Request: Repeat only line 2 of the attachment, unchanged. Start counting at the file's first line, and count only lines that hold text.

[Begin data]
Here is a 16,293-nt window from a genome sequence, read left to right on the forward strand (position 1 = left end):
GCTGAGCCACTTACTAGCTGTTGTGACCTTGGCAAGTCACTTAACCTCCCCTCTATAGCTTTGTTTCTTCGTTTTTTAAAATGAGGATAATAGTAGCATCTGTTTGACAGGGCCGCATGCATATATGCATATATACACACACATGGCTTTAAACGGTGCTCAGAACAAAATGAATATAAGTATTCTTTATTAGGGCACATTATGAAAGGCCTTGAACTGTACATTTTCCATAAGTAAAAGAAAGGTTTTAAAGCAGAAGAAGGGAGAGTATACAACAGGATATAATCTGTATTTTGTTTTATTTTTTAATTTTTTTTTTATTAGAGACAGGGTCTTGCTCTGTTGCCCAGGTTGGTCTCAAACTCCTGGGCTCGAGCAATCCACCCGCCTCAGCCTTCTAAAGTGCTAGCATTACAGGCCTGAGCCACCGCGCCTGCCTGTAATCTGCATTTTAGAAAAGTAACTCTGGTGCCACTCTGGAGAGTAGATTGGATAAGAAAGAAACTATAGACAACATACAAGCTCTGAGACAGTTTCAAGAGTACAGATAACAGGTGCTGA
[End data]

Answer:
GCTGAGCCACTTACTAGCTGTTGTGACCTTGGCAAGTCACTTAACCTCCCCTCTATAGCTTTGTTTCTTCGTTTTTTAAAATGAGGATAATAGTAGCATCTGTTTGACAGGGCCGCATGCATATATGCATATATACACACACATGGCTTTAAACGGTGCTCAGAACAAAATGAATATAAGTATTCTTTATTAGGGCACATTATGAAAGGCCTTGAACTGTACATTTTCCATAAGTAAAAGAAAGGTTTTAAAGCAGAAGAAGGGAGAGTATACAACAGGATATAATCTGTATTTTGTTTTATTTTTTAATTTTTTTTTTATTAGAGACAGGGTCTTGCTCTGTTGCCCAGGTTGGTCTCAAACTCCTGGGCTCGAGCAATCCACCCGCCTCAGCCTTCTAAAGTGCTAGCATTACAGGCCTGAGCCACCGCGCCTGCCTGTAATCTGCATTTTAGAAAAGTAACTCTGGTGCCACTCTGGAGAGTAGATTGGATAAGAAAGAAACTATAGACAACATACAAGCTCTGAGACAGTTTCAAGAGTACAGATAACAGGTGCTGA